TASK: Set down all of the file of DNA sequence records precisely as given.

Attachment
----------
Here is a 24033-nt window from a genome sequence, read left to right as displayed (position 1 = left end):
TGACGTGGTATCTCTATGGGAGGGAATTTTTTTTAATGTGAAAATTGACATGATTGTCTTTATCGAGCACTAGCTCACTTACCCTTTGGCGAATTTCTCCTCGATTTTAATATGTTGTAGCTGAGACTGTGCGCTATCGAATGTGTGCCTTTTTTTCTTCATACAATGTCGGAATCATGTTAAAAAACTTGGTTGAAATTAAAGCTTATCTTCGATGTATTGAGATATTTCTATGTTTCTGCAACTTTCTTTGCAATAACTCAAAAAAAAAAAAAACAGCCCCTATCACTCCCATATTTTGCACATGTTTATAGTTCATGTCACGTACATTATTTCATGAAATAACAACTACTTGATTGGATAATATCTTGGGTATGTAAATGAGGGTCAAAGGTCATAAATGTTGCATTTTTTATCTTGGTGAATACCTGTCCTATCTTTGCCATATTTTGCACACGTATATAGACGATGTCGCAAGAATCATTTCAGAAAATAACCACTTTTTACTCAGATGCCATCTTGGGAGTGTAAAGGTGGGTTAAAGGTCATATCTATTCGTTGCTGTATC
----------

Here is a 24033-nt window from a genome sequence, read left to right as displayed (position 1 = left end):
TGACGTGGTATCTCTATGGGAGGGAATTTTTTTTAATGTGAAAATTGACATGATTGTCTTTATCGAGCACTAGCTCACTTACCCTTTGGCGAATTTCTCCTCGATTTTAATATGTTGTAGCTGAGACTGTGCGCTATCGAATGTGTGCCTTTTTTTCTTCATACAATGTCGGAATCATGTTAAAAAACTTGGTTGAAATTAAAGCTTATCTTCGATGTATTGAGATATTTCTATGTTTCTGCAACTTTCTTTGCAATAACTCAAAAAAAAAAAAAACAGCCCCTATCACTCCCATATTTTGCACATGTTTATAGTTCATGTCACGTACATTATTTCATGAAATAACAACTACTTGATTGGATAATATCTTGGGTATGTAAATGAGGGTCAAAGGTCATAAATGTTGCATTTTTTATCTTGGTGAATACCTGTCCTATCTTTGCCATATTTTGCACACGTATATAGACGATGTCGCAAGAATCATTTCAGAAAATAACCACTTTTTACTCAGATGCCATCTTGGGAGTGTAAAGGTGGGTTAAAGGTCATATCTATTCGTTGCTGTATC